Australia is in the midst of its worst ever COVID-19 outbreak. Our hospital system is under stress. Vulnerable communities are being hit hard. And more than half the country is locked down.
There is an understandable desire to know when we can reopen. But even more important need to know How We can reopen.
A national plan endorsed by the prime minister and state and region leaders is part of the way to answer this question.
It sets a threshold for the proportion of the population over 16 to be vaccinated, beyond which it says some restrictions may become less common.
But it doesn’t talk much about the other things we’ll have to do.
How we reopen is as important as when
This is a big difference in the national approach. And it needs to be filled. Now.
That is what OzSAGE aims for. OzSAGE is an additional specialist resource for governments and business, health, education, community and non-governmental agencies in Australia.
Inspired by the UK Independent SAGE (Independent Scientific Advisory Group for Emergencies), OzSAGE members specialize in public health, infectious diseases, epidemiology, tribal health, engineering, the built environment, occupational hygiene, behavioral and social sciences, multicultural engagement, communication received. Law, data science, public policy and economics.
Ventilation will become a priority
Our first piece of advice on how to live better with occasional outbreak centers and what we call Vaccines-Plus.
airy (and filtration) is about providing safe air and limited transmission in shared spaces. These include the workplace, health and aged care, schools, prisons, social places and homes, especially where overcrowding exists. COVID is airborne, which means that containment requires safe air.
Vaccines are essential to our pandemic exit strategy, but foreign experience shows that current vaccines alone are not sufficient to fight the delta variant.
“plus” Testing refers to contact tracing, masks and other non-pharmaceutical strategies that will continue to be essential in the medium term to fight the delta, and may need to be scaled up or down depending on the severity of the pandemic.
Our first recommendations are with politicians for a week.
He was publicly released this morning.
One of the things that made Australia’s 2020 pandemic response world-leading was that we acted quickly to keep the virus under control. It gave us options that other countries did not have.
As we reopen, we must make sure we do so safely with what economists call “option value” — the ability to adapt to changing circumstances.
Our approach should include the following elements.
1. Living with occasional outbreaks rather than widespread disease
COVID-19 is here to stay, but we don’t have to resign ourselves to losing all the gains we won in 2020. We should aim to control COVID-19 in the same way we control measles, which is even more contagious.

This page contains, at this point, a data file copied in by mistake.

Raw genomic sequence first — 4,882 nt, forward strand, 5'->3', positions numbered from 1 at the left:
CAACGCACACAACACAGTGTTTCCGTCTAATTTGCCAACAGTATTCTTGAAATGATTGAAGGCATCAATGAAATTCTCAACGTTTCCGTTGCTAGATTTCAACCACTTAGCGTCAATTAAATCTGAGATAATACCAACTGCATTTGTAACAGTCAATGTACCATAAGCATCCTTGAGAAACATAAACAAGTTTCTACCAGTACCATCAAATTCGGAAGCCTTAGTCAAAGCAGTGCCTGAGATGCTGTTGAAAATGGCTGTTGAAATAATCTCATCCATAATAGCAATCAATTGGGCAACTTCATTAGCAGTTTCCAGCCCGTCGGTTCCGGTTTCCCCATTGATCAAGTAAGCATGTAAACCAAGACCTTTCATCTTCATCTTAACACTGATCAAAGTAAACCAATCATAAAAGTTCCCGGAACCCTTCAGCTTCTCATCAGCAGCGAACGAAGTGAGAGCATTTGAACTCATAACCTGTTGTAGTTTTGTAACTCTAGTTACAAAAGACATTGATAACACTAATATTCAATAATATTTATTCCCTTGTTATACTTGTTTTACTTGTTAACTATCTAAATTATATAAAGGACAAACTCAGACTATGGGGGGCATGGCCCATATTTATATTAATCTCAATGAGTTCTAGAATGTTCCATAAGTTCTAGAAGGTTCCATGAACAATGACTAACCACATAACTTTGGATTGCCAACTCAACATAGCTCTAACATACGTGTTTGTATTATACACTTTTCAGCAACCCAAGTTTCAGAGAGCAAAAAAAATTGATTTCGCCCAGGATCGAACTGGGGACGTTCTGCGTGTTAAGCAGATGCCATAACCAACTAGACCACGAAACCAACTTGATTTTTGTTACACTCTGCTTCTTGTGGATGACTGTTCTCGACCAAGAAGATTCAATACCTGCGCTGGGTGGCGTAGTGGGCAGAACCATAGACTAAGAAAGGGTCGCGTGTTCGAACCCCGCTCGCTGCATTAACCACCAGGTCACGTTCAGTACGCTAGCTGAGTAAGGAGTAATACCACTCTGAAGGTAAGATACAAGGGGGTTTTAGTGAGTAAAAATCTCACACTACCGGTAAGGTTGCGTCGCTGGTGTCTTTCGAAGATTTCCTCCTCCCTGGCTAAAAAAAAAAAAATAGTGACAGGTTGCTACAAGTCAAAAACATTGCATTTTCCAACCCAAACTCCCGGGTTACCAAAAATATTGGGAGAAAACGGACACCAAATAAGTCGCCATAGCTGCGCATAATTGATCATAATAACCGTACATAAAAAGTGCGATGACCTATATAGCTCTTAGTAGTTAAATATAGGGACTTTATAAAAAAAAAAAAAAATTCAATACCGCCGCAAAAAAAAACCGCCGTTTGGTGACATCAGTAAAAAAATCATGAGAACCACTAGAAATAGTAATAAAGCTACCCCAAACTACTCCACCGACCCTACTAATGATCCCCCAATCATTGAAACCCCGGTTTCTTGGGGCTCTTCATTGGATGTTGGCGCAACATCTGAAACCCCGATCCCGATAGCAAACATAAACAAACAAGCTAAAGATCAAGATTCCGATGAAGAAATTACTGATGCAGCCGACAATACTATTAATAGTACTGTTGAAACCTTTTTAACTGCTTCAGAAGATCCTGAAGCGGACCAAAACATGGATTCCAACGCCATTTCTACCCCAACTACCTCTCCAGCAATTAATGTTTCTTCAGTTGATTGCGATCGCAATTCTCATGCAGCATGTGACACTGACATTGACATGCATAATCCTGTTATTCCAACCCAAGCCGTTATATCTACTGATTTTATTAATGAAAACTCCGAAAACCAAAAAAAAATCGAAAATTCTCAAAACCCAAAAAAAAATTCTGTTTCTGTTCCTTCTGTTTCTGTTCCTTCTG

Right now it needs ventilation and “vaccine-plus” to manage the outbreak. But the level of innovation in vaccines is extraordinary.
When boosters or vaccines matching the variant are available, herd immunity should be possible using a smart and agile vaccine strategy.
2. Leave no one behind
Vaccine goals must be met for all, not only for the population as a whole but also for subgroups, recognizing structural and social disadvantages.
These include all Aboriginal and Torres Strait Islander peoples, residents of remote and regional Australia, and other vulnerable high-risk and disadvantaged groups.
While vaccination is not yet available for all children, we recommend additional steps to protect them and make schools safer.
3. Protecting the Health System
Australia has one of the best health systems in the world. Despite this, urgent non-Covid care is already suffering in NSW.
We plan to outline a number of strategies needed to prevent the loss of health workers in cities and regional areas and to protect hospitals and their patients.
Read more: From vaccination to ventilation: 5 ways to keep kids safe from COVID when schools reopen
The best plan to reopen will be disrupted if the capacity of the health system to deal with COVID and non-COVID care is exceeded.
I am proud to be part of an expert group that will provide independent, cross-disciplinary advice on how to open safely.
What will happen next?
Our advice will be informed by best evidence, but will be practical. It will provide government, business and community organizations with a range of concrete measures that can be taken to ensure that we can reopen safely.
No one knows what 2022 will be. But we need to ensure that Australia is in a position to consolidate its successes and avoid repeating its recent mistakes.
Proper ventilation is a start. We’ll have more to say in the coming weeks.